3: A group of local peasants have had enough of these stitched-together nightmares, and have dug a pit across the highway. They'll be killed to the last man when the Emperor's Afflicted roll through. Most of them will be cut up and stitched together themselves. You can try to convince them otherwise, but they're fairly worked up with their torches and pitchforks and aren't in a talking mood.
4: Portuguese guerillas wait in the trees for the Spanish to march by. Their skin flickers and shifts like a dream of a chameleon. Their flesh is beginning to melt, and their poison blood is beginning to kill them. None of them will see home again.
5: Battalion of Life Guard, eviscerated by grapeshot, lying in slithery heaps in pools of their own blood, moaning for death. They're so full of elixir it's dribbling from their opened guts; there's another few cases in their tents three miles back, if you're interested in looking the Reaper in the eyesocket and spitting in his bony face.
6: A dozen French sharpshooters stand in a small huddle, smoking, waiting for the command to move out. A necromancer and his team of surgeons are quietly measuring their spines, skulls and limbs with calipers and tailor's tapes.
7: Recurring Character
8: A detachment of Prussian soldiers, mostly clockwork. Humboldt's Kosmogeist means they no longer depend on the large, vulnerable meat-brains they were born with; the only fleshy part left of them is their eyes.
9: Austrian cuirassiers ride by, so heavily armored they can't rise or be separated from their horses. Their swords are three yards long, their lances ten, and the steel plates on their body are a yard thick. If there are living men and horses underneath all of that, they aren't making any sound.
10: An Austrian war-eagle, with two heads and feathers of gold bullion, flies overhead with a mocking scream. Take cover quickly; that whistling sound is coming from the fire-bombs.
11: Out in the field are three shallow graves containing three coffins containing maybe 40 of the Emperor's best, all in pieces. Their sabers, rifles and cannons have been pitched into a nearby ravine.
12: Talleyrand, with a young man's heart and eyes and skin but still his old man's brain, is riding out to survey the damage with a small troop of bodyguards. He'd be grateful to hear what the PCs have to think about all of this. "Who seeks peace should prepare for war", he quotes.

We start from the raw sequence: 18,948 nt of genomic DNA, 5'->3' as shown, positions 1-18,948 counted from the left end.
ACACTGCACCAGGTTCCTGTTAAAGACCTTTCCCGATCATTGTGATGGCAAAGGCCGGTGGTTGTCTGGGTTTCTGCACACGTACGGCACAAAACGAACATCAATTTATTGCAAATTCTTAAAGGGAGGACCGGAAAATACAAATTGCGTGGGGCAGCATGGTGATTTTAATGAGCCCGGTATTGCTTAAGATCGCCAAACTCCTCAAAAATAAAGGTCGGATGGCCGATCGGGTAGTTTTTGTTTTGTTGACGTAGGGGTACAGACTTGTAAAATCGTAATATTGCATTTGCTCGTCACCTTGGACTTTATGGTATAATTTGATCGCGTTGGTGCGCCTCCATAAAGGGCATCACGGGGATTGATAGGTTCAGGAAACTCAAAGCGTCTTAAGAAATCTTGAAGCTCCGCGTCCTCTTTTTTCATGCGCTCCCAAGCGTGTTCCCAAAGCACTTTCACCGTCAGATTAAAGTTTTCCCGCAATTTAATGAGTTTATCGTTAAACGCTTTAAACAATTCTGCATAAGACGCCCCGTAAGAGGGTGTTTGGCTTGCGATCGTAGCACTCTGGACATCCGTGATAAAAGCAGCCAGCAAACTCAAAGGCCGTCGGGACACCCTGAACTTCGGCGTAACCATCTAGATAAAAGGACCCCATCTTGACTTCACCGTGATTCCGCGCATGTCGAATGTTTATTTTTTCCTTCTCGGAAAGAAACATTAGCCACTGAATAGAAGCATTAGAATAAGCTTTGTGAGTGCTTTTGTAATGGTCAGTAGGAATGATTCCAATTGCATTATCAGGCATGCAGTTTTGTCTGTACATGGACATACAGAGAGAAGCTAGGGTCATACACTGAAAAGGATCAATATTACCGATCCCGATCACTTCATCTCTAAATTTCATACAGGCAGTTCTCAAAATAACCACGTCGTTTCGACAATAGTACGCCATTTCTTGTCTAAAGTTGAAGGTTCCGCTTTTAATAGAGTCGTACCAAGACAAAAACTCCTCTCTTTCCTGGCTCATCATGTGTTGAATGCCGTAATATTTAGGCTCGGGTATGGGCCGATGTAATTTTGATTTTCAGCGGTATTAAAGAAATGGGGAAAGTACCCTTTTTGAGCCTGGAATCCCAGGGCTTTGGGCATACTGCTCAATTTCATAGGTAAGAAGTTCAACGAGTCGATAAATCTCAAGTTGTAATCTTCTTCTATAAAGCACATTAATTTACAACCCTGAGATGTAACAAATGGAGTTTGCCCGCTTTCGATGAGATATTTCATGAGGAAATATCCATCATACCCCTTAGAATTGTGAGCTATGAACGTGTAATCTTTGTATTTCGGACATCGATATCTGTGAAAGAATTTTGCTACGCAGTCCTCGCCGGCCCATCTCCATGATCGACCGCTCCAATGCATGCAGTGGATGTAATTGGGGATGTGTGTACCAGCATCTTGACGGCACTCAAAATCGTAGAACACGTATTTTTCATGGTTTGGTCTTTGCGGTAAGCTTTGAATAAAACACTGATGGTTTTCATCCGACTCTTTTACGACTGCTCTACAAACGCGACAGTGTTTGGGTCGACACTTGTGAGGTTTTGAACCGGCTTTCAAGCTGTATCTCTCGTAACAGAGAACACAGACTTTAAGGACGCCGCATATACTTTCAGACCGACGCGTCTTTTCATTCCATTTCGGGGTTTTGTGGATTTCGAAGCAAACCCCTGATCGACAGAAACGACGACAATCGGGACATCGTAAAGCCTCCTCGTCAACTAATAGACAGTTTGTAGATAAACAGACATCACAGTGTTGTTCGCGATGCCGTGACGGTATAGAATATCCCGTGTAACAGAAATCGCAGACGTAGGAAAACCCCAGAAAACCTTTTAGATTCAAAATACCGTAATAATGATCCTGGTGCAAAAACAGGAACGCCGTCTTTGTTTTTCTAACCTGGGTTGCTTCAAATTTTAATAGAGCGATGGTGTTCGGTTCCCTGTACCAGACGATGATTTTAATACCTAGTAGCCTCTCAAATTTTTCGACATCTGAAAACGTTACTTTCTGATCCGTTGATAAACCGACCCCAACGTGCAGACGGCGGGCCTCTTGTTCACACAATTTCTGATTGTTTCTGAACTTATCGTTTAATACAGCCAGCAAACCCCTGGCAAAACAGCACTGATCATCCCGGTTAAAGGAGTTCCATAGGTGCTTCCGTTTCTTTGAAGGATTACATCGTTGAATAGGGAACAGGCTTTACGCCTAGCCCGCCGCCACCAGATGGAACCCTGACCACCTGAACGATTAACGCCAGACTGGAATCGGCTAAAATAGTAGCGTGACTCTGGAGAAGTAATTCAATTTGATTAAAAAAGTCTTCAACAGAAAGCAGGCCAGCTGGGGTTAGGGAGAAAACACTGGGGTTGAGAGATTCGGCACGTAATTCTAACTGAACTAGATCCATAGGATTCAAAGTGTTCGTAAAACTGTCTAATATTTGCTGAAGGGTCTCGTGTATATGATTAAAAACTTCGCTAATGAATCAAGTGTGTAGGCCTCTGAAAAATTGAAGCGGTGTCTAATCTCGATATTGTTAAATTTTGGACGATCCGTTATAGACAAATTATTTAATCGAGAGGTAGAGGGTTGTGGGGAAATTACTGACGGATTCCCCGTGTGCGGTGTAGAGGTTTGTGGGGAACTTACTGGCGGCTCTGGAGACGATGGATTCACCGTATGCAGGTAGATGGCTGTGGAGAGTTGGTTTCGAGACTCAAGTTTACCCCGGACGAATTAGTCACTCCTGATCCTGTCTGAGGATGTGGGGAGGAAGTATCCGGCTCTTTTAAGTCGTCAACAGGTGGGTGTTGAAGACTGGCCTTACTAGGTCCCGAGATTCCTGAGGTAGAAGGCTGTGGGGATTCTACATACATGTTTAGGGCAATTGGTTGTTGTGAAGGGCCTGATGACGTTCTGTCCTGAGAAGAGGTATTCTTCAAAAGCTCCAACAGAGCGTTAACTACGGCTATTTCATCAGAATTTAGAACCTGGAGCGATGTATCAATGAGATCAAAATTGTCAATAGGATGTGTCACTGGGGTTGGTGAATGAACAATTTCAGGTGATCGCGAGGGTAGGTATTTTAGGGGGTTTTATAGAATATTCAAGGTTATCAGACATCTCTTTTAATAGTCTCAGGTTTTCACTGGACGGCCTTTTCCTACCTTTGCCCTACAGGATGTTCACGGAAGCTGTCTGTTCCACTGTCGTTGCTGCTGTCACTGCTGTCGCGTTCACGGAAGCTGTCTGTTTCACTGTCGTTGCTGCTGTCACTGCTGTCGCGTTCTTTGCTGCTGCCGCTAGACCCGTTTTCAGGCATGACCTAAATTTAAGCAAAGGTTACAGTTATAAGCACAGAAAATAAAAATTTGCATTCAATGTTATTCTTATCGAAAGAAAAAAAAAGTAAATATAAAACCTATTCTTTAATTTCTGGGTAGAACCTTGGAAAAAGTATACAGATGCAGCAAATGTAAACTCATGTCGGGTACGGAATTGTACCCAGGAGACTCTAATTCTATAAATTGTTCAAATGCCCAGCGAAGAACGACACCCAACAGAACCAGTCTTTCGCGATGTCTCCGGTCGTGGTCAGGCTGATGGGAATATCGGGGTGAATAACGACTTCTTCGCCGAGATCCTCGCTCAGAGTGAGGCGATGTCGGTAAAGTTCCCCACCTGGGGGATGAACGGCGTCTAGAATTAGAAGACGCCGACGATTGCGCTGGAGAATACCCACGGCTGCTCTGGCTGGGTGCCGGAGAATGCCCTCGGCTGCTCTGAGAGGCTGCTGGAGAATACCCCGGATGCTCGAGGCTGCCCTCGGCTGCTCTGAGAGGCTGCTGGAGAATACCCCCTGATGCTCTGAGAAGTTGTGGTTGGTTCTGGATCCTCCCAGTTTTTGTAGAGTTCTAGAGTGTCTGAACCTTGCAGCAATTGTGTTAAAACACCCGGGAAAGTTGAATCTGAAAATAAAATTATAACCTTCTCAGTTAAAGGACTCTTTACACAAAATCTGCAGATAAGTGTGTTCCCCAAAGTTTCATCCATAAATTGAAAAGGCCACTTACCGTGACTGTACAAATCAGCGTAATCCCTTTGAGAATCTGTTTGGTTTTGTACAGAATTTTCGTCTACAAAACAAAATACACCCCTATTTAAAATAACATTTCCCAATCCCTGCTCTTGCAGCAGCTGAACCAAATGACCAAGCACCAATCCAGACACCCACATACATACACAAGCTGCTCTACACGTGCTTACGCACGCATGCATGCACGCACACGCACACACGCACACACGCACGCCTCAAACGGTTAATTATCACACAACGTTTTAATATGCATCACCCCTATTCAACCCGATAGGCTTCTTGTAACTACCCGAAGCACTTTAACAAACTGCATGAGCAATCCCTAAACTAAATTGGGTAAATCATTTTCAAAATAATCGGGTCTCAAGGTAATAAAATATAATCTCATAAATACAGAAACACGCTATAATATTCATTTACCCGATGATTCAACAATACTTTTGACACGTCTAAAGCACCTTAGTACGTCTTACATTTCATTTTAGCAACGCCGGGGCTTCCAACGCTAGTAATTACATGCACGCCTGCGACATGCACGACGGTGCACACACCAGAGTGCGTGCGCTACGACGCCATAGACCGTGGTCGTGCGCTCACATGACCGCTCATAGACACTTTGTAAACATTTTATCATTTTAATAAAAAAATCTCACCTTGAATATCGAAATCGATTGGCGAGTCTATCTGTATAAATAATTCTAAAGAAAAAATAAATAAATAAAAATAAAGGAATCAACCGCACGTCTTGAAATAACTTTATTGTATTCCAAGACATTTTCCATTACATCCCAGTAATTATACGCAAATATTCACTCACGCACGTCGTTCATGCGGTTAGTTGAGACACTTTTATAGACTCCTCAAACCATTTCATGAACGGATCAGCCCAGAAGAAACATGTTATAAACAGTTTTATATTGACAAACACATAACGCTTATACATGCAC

Napoleon was master of the Channel, not for six hours, but for years and years and years. With every tide another five-thousand French soldiers beach themselves and march towards London, Birmingham, Exeter, Sheffield. The Scots are agitating for an understanding with Napoleon; the Irish are agitating for an understanding with Napoleon; the Welsh and the Cornish and the Manx want an understanding with Napoleon. These days it seems King George's only friends are the Seelie and Unseelie Courts. These days it seems those are the only friends he needs.
2: A clanking money-elemental, vast and scintillating and serpentine and gore-spattered, crawls blindly through the woods seeking a debtor. The Crown sees no reason to risk His armies when He can risk His funds instead; so much gold and silver in one place has had predictable consequences.
3: In this deserted bay, the some of the flotsam of the Battle of Trafalgar has washed ashore. The British ships are plain wood, but the Franco-Spanish frigates were sewn from living flesh and bone, and have quickly rotted to poisonous skeletons.
4: A many-legged mitrailleuse scuttles along, apparently piloted by a bridge of leprechauns. As you come into view, the bald captain orders a mate to "divert power to forward shields".
5: Two zouaves (whose faces are tanned leathery except for the pale patch where they recently shaved their beard) lead a score of Norwegian mercenaries in looting a cathedral. The Anglican minister stands outside, red-faced and indignant. "We stole this from the Papists fair and square", he insists.
6: A blood-choked swamp of crocodiles and sandstone ruins. The air is strange, as if the sun is brighter here than in the rest of England. Human pieces stick from the stinking water, and in the distance one can hear the shrieks of shells and dying men.
7: Recurring Character
8: Press-ganged New Englanders with smoothbore muskets stumble along to the whip-crack of a "British" officer wearing two top hats.
9: A legion, in a surprisingly accurate sense of the word, marches towards a distant besieged town in ranks forty men wide and files a hundred men deep. Some wear bronze maille, others ride chargers in painted armor, others are dressed like Merry Men or Norman men-at-arms or bearded vikings. Each soldier is pale and wan and blinking in the sun, and each officer has leaves woven into their hair and plays panpipes.
10: Just off the coast, a British ship of the line fends off the tentacles of a terrible Kraken. When its great limbs wash ashore, they will be revealed to be sewn from the arms and legs of a hundred African laborers.
11: Treacherous red-headed Fenians wait in ambush for G_d-fearing, King-loving Britons. Their lances are sharp as thorns, their deer are shod in fairy-silver, and their tiny Irish brains are sodden with cheap liquor.
12: Arthur Wellesley, 1st Duke of Wellington, was slain by Danes and Norwegians shortly after his arrival in Scandinavia. No one is sure what, exactly, is animating his headless corpse. He doesn't appear to be stuffed with Prussian clockwork, or Imperial modified-organ-meat. He isn't soaked in Fairy elixir or glamour. He doesn't even even seem to be a ghost. Perhaps, his soldiers suggest, he wanders the highways cutting down his foes because that's just how much he hates the French.